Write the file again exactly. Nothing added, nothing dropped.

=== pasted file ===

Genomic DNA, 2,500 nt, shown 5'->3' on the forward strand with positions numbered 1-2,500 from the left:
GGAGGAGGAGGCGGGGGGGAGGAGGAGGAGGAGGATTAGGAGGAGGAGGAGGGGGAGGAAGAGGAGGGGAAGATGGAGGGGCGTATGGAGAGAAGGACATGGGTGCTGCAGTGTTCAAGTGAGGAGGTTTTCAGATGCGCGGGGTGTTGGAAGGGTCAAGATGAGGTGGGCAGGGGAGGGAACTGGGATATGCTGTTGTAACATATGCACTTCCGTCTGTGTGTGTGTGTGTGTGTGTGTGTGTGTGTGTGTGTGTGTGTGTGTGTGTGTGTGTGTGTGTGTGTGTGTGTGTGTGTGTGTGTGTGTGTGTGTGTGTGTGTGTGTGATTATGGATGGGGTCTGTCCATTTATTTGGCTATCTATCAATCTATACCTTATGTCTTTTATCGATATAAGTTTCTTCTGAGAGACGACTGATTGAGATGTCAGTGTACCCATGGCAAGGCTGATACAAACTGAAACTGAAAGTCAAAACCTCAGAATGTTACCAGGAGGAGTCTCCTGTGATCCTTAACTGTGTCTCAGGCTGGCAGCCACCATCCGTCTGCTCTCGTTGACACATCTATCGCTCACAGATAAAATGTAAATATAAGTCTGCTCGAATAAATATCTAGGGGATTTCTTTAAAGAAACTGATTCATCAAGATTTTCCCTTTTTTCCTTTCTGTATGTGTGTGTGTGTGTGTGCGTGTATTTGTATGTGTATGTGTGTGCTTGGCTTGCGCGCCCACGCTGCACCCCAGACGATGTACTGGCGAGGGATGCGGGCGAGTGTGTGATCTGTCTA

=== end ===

Genomic DNA, 2,500 nt, shown 5'->3' on the forward strand with positions numbered 1-2,500 from the left:
GGAGGAGGAGGCGGGGGGGAGGAGGAGGAGGAGGATTAGGAGGAGGAGGAGGGGGAGGAAGAGGAGGGGAAGATGGAGGGGCGTATGGAGAGAAGGACATGGGTGCTGCAGTGTTCAAGTGAGGAGGTTTTCAGATGCGCGGGGTGTTGGAAGGGTCAAGATGAGGTGGGCAGGGGAGGGAACTGGGATATGCTGTTGTAACATATGCACTTCCGTCTGTGTGTGTGTGTGTGTGTGTGTGTGTGTGTGTGTGTGTGTGTGTGTGTGTGTGTGTGTGTGTGTGTGTGTGTGTGTGTGTGTGTGTGTGTGTGTGTGTGTGTGTGTGATTATGGATGGGGTCTGTCCATTTATTTGGCTATCTATCAATCTATACCTTATGTCTTTTATCGATATAAGTTTCTTCTGAGAGACGACTGATTGAGATGTCAGTGTACCCATGGCAAGGCTGATACAAACTGAAACTGAAAGTCAAAACCTCAGAATGTTACCAGGAGGAGTCTCCTGTGATCCTTAACTGTGTCTCAGGCTGGCAGCCACCATCCGTCTGCTCTCGTTGACACATCTATCGCTCACAGATAAAATGTAAATATAAGTCTGCTCGAATAAATATCTAGGGGATTTCTTTAAAGAAACTGATTCATCAAGATTTTCCCTTTTTTCCTTTCTGTATGTGTGTGTGTGTGTGTGCGTGTATTTGTATGTGTATGTGTGTGCTTGGCTTGCGCGCCCACGCTGCACCCCAGACGATGTACTGGCGAGGGATGCGGGCGAGTGTGTGATCTGTCTA